In common with all deer species except the reindeer, the female muntjac deer do not have antlers, they have tufts of hair in place of antlers.

Female Muntjac Deer have tusks, however, these are shorter than the males. Males also have a V-shaped marking running from their forehead to their nose.

The Muntjac deers body length can measure up to 90 centimetres in length, about the same size as an adult fox. They have a shoulder height of 45 – 52 centimetres and weigh around 12 – 15 kilograms. Muntjacs are small deer, with dark red-brown fur and white patches on the chin, throat and rump.

Muntjac Deer Habitats

The Muntjac deers preferred habitats are Woodland, scrub and undisturbed gardens.

Muntjac Deer Diet

Muntjac deers are browsing mammals and feed on shrubs, shoots, grass, fruit and shoots. They sometimes cause damage by stripping bark from trees.

Muntjac Deer Behaviour

Active by day or night, muntjac deer are mostly seen at dusk. They utter loud barks over prolonged periods and equally loud distress calls. They are mainly solitary animals, however, they may be seen in family groups.

Muntjac Deer Reproduction

Muntjac deer have no seasonal rut and mating can take place at any time of year. However, this behaviour is retained by populations introduced to temperate countries. The gestation period is 210 days and the fawn is weaned after 8 weeks. Muntjac deer have a life span of up to 19 years.

Muntjac Deer Conservation Status

This species of Muntjac deer is not considered to be endangered.

Red Deer

Red deer (Cervus elaphus), commonly called ‘hart’ in the United Kingdom, are Britain’s largest native land mammal and, together with the roe deer, are our only native deer species. All other deer species have been introduced. A male red deer is called a ‘Stag’ and a female Red deer is called a ‘Hind’. Although red deer are native to Britain, they can be found in many other parts of the world.

The Red Deer inhabits most of Europe, the Caucasus Mountains region, Asia Minor and parts of western and central Asia. It also inhabits the Atlas Mountains region between Algeria and Tunisia in northwestern Africa, being the only species of deer to inhabit Africa. Red Deer have been introduced to other areas including New Zealand and Argentina. In many parts of the world the meat (venison) from Red Deer is widely used as a food source.

Although at one time Red Deer were rare in some areas, they were never close to extinction. Reintroduction and conservation efforts, especially in the United Kingdom, have resulted in an increase of Red Deer populations, while other areas, such as North Africa, have continued to show a population decline.

In Britain the pre-breeding season population is estimated to be 316,000.

Red Deer Description


Red Deer are ruminants, characterized by an even number of toes on each hoof and a four-chambered stomach.The average male red deer has a body length of 210 centimetres, a shoulder height of 120 centimetres and weighs 295 kilograms (650 pounds).


A female Red deer is slightly smaller and more lightly built, measuring 107 centimetres at shoulder height.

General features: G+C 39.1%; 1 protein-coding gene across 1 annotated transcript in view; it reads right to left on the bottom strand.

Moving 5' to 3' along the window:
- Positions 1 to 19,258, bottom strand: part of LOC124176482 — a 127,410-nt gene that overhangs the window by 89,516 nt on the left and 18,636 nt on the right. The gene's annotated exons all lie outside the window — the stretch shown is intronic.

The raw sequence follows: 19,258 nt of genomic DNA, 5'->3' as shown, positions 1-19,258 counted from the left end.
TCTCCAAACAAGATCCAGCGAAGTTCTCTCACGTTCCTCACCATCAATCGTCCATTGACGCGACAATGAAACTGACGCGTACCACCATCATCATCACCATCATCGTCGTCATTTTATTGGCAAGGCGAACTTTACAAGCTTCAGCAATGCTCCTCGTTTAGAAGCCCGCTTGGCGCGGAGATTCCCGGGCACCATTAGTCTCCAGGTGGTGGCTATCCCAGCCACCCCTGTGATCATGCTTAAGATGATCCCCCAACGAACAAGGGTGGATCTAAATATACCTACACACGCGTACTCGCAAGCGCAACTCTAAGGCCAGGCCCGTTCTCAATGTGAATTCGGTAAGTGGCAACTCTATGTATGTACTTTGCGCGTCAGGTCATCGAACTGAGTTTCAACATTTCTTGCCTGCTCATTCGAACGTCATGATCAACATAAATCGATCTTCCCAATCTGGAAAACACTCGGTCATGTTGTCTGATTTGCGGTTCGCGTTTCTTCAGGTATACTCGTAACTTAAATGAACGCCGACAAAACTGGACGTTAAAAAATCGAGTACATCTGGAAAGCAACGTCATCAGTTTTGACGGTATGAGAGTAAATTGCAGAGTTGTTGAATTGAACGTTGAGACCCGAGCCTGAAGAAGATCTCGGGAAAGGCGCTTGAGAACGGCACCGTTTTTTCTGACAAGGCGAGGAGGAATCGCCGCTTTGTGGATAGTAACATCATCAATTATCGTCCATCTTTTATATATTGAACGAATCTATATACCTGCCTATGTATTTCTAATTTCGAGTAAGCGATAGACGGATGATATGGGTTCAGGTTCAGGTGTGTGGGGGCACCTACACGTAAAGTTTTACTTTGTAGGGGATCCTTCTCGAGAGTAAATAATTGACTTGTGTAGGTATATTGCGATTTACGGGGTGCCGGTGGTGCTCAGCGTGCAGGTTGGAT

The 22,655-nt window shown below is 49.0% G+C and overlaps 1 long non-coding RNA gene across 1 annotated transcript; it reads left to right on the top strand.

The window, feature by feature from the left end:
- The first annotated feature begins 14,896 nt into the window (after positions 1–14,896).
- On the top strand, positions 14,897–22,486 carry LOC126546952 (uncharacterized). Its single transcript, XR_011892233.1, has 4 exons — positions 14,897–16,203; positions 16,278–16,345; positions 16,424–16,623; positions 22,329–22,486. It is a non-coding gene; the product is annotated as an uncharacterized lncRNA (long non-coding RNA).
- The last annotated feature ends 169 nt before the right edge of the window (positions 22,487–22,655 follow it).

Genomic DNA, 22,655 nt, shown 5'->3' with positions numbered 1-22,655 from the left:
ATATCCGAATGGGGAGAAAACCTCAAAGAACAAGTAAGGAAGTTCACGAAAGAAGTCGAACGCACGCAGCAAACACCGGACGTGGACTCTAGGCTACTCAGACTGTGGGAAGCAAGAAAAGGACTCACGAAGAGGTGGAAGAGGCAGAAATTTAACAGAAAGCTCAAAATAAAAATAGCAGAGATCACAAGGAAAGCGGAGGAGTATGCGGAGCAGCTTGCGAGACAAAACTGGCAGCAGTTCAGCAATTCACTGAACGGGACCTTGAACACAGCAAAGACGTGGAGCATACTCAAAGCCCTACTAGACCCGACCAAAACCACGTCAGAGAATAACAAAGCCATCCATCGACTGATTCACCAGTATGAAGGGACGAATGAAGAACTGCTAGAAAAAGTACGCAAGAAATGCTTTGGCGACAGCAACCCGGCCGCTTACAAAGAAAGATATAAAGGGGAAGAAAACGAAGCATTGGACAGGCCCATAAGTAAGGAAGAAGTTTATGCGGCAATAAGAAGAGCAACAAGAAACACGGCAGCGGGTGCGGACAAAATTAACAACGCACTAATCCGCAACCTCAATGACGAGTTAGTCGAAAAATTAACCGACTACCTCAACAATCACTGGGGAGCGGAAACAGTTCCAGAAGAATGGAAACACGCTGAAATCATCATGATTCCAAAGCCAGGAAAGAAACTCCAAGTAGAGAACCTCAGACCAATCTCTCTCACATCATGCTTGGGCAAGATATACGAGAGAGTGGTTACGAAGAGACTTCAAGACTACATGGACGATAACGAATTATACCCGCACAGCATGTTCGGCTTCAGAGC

A stag reaches its maximum size at the age of 6 – 7 years.

Red Deer tend to be reddish-brown in their summer coats. Male Red deer grow branching antlers and have long neck hair in their winter coat. The male deer of the British Isles and Norway tend to have the thickest and most noticeable neck manes, compared to the other subspecies.

Male deer of all subspecies, however, tend to have stronger and thicker neck muscles than female deer, which may give them an appearance of having neck manes. During the autumn, all Red Deer subspecies grow a thicker coat of hair which helps to insulate them during the winter. Autumn is also when some of the stags grow their neck manes.

By the time summer begins, the heavy winter coat has been shed. The Red deers are known to rub against trees and other objects to help remove hair from their bodies. Red Deer have different colouration based on the seasons and types of habitats, with grey or lighter colouration prevalent in the winter and a more reddish and darker coat in the summer.

Only the stags have antlers which start growing in the spring and are shed each year, usually at the end of winter. Antlers are made of bone which can grow at a rate of 2.5 centimetres (1 inch) a day. A soft covering known as ‘velvet’ helps to protect newly forming antlers in the spring.

Red Deer Habitats

The Red deer is essentially a forest animal, but mainly found in Britain on the moorlands of Scotland and Devon. Red Deer in Britain generally spend their winters in lower altitudes and more wooded terrain.

Red Deer Diet

Being a ruminant animal, the Red deer eats its food in two stages similar to camels, goats and cattle. The animal digests plant-based food by initially softening it within the its first stomach, known as the rumen, then regurgitating the semi-digested mass, now known as cud, and chewing it again. The process of again chewing the cud to further break down plant matter and stimulate digestion is called ‘ruminating’. The Red deers main diet is grass, young heather shoots, moss, young leaves, shoots of trees and in the winter they will strip bark from trees.

Red Deer Behaviour

During the summer, red deer migrate to higher elevations where food supplies are greater for the calving season. Red deer are active both day and night, however, activity peaks at dawn and dusk.

Red Deer Reproduction